Wednesday, June 4, 2014

Teaching Tiananmen Square

Today marks the 25th anniversary of the end of the Tiananmen Square Protests, commonly referred to as the Tiananmen Square Massacre. In April 1989, the student-led pro-democracy protests began after liberal reformer Hu Yaobang's death (Hu had been deposed after losing a power struggle with hardliners in the Communist Party). Over two months, more than a million protesters flocked to the square. A statue of the "Goddess of Democracy" was erected by the protesters. The protests were relatively peaceful, but that changed on the evening of June 3rd, when Chinese government leaders sent the military (some estimates put the number at 300,000 soldiers) into Tiananmen Square. One of the most profound images of the massacre include the infamous picture titled the "Tank Man," which was taken on June 5th and became an international symbol for the rebellion. There is no accurate estimate of how many protesters died that day (one widely used estimate is 186 deaths, while others argue it could be in the thousands). There is no mention of the event in Chinese textbooks, but one museum in Hong Kong is trying to preserve the historical record of the event for the Chinese people.

The Chinese government's overwhelming military response to the protests and widescale censorship of the event matched with large scale economic reforms have suppressed any subsequent social protest movements. Today, protest and dissent continue to be repressed in China. This anniversary puts an international spotlight on a nation that has over 1,000 political prisoners (including the routine censorship and sometimes imprisonment of artist Ai Weiwei), tight security this week in Tiananmen Square to prevent any commemorations of the 1989 protest, as well as censorship of websites about the Tiananmen Square Massacre.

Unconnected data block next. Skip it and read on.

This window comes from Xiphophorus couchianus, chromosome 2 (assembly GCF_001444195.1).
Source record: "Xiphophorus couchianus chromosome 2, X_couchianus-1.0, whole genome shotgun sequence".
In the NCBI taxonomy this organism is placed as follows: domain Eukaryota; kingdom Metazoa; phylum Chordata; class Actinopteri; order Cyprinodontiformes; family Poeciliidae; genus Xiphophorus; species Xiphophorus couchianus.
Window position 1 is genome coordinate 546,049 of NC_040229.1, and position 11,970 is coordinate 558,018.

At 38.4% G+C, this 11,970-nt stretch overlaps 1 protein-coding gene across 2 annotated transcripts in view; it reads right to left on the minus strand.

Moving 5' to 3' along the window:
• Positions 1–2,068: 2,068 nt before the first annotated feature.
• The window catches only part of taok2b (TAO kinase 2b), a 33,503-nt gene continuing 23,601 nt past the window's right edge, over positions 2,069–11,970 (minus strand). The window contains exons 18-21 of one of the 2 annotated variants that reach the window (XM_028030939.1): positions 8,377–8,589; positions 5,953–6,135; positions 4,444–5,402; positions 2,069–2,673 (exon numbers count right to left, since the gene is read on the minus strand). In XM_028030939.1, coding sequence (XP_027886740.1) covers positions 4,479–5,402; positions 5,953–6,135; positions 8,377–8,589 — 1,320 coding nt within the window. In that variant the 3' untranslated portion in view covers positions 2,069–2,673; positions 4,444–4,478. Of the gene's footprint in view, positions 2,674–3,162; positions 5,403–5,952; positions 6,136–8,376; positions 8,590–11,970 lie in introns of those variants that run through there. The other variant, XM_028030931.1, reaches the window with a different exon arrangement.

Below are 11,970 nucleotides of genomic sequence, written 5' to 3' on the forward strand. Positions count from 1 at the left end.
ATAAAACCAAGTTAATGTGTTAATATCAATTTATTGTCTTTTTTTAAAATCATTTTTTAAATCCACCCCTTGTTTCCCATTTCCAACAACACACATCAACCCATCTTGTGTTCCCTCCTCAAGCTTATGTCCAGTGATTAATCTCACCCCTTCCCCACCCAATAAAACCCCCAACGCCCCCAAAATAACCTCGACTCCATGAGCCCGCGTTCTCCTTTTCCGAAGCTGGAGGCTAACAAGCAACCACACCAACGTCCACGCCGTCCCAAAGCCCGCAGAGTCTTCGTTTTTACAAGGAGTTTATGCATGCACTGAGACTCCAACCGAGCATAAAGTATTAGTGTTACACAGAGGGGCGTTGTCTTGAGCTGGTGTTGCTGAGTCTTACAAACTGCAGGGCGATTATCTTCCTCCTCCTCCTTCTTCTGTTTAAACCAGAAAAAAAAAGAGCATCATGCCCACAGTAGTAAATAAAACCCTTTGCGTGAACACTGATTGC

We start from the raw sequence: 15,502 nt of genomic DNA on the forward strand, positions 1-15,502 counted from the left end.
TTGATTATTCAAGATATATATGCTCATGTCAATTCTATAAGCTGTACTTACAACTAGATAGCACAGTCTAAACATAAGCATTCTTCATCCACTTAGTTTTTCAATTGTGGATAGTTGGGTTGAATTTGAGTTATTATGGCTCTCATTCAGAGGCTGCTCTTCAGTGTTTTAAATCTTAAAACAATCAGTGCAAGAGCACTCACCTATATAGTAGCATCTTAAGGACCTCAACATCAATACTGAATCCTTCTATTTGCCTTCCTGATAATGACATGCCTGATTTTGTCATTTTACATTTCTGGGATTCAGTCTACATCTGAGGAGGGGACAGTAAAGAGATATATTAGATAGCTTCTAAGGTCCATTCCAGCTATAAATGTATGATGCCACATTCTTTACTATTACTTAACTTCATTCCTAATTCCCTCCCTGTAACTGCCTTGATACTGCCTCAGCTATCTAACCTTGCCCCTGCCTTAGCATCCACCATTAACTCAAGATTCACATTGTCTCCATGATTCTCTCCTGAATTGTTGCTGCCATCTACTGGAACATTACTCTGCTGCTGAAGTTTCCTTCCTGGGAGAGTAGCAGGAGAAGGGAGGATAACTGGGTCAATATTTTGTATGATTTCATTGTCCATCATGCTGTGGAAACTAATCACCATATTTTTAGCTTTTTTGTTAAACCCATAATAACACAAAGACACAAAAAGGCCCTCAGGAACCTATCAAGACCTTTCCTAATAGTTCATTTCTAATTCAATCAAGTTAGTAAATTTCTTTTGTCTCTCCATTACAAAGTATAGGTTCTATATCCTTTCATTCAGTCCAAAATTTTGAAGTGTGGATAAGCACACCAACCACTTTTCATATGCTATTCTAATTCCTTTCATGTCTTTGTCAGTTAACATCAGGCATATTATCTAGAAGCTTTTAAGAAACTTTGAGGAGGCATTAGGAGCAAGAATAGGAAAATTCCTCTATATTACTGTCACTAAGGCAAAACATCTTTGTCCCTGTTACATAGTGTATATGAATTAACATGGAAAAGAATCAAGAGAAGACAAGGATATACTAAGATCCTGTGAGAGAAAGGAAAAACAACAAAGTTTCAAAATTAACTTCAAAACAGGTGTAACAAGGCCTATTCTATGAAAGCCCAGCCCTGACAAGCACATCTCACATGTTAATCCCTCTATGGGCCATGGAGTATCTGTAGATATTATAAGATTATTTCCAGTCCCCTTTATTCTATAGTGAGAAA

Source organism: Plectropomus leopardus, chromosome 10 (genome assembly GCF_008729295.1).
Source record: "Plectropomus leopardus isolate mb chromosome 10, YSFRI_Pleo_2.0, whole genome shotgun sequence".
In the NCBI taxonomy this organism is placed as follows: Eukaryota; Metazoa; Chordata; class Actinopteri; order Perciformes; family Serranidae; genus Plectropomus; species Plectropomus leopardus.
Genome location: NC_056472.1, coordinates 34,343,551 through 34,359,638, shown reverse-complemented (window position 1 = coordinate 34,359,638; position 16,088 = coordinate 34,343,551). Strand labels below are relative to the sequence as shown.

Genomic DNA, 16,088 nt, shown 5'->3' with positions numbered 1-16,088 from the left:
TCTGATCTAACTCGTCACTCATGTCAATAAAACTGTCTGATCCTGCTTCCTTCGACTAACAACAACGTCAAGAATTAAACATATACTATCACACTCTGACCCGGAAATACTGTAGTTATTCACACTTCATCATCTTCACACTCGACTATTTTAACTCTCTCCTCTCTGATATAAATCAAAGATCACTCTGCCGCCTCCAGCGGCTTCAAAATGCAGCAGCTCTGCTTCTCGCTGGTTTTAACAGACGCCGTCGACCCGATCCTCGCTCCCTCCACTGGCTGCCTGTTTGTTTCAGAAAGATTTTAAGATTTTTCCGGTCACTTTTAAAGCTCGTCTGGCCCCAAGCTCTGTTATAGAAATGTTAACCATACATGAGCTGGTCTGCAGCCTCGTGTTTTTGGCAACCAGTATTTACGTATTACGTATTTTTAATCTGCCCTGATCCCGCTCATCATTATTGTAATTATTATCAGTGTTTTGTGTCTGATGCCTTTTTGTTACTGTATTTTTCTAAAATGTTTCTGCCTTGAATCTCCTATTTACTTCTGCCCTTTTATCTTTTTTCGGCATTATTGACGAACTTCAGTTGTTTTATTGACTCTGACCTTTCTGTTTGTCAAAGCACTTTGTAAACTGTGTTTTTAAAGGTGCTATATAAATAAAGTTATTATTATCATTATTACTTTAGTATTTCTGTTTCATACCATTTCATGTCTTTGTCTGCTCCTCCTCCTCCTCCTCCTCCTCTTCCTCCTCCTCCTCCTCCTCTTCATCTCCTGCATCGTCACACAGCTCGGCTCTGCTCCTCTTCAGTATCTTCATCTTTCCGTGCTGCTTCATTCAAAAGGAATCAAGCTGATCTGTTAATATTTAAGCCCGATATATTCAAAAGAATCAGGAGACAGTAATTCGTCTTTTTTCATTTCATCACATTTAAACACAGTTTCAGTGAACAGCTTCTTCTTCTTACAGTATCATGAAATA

The Tiananmen Square Protests should be a central part of any unit on modern Asian in world history courses. Using the below list of primary and secondary sources, teachers should consider having students answer the following inquiry questions: "Should the Tiananmen Square Protests be remembered as a justified social movement for democratic reform or the military defending the nation against violent counter-revolutionary elements?"

Primary Sources:

The National Security Archive: Documents from Tiananmen Square Protests

Chinese Government Position: It is Necessary to Take a Clear-Cut Stand Against Disturbances

Tiananmen Square Protesters Position: Tiananmen Square Declaration of Human Rights

Interview with Student Leader and Protester Chai Ling

The Atlantic Monthly: Images of Tiananmen Square Protests

New York Times: Archival News Records of Tiananmen Square Protests

TIME Magazine: News Archives of Tiananmen Square

Modern History Sourcebook: China Since World War II

Primary Sources: Tiananmen Square Protests

Secondary Sources:

PBS Frontline: Tank Man

The Gate of Heavenly Peace Film

Moving the Mountain Film

BBC: The Lost Voices of Tiananmen

History Channel: Tiananmen Square Declassified

Lesson Plans on Tiananmen Square:

Indiana University East Asian Studies Center

National Consortium for Teaching About Asia

The China Project

CNN International

PBS Frontline

Civic Voices

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